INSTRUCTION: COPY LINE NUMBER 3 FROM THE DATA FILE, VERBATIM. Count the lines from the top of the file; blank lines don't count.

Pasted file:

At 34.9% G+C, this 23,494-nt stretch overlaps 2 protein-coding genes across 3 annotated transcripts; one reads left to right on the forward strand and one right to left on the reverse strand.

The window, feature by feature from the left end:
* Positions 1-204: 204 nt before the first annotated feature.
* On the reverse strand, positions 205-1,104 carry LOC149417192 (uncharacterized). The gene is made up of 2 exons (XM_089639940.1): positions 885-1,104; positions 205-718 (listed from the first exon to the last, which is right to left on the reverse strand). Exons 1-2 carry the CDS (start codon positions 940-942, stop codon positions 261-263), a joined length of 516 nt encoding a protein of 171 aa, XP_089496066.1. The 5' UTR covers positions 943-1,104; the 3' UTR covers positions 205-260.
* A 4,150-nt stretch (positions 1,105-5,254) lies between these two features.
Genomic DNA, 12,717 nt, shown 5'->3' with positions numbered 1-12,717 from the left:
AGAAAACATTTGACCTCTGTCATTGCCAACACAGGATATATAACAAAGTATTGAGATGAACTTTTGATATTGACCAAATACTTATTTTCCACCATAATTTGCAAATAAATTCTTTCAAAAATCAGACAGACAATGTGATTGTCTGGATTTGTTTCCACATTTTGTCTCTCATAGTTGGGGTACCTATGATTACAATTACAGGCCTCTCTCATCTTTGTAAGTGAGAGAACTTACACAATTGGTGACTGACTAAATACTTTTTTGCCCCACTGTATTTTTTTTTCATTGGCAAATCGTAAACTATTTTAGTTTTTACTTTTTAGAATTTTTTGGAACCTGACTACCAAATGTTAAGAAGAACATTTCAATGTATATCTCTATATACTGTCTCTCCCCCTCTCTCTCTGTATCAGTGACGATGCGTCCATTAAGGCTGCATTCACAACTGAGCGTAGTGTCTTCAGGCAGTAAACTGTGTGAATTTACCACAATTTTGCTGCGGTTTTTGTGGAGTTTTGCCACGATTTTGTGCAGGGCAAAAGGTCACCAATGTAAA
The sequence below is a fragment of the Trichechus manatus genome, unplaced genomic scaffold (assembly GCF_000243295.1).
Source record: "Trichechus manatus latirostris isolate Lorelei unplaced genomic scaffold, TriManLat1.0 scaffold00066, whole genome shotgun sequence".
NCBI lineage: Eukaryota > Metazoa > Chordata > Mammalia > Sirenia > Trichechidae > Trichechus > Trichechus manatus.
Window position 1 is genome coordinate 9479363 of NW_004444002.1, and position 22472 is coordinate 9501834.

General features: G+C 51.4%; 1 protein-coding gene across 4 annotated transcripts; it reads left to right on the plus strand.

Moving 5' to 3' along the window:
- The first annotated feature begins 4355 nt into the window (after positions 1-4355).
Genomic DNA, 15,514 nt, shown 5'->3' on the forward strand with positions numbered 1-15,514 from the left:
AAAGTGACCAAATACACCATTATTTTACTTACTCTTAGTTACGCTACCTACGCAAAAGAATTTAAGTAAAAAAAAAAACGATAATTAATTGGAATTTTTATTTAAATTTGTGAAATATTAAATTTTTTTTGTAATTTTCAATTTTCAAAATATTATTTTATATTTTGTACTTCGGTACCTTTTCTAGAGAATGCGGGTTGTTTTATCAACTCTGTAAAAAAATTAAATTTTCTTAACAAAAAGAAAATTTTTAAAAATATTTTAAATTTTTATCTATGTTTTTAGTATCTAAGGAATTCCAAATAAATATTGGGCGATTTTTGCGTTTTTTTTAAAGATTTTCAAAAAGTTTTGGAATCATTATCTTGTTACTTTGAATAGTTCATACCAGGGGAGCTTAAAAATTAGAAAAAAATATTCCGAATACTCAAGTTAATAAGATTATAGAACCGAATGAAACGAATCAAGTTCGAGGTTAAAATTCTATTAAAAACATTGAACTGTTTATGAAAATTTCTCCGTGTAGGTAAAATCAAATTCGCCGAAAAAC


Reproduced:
* Positions 1-204: 204 nt before the first annotated feature.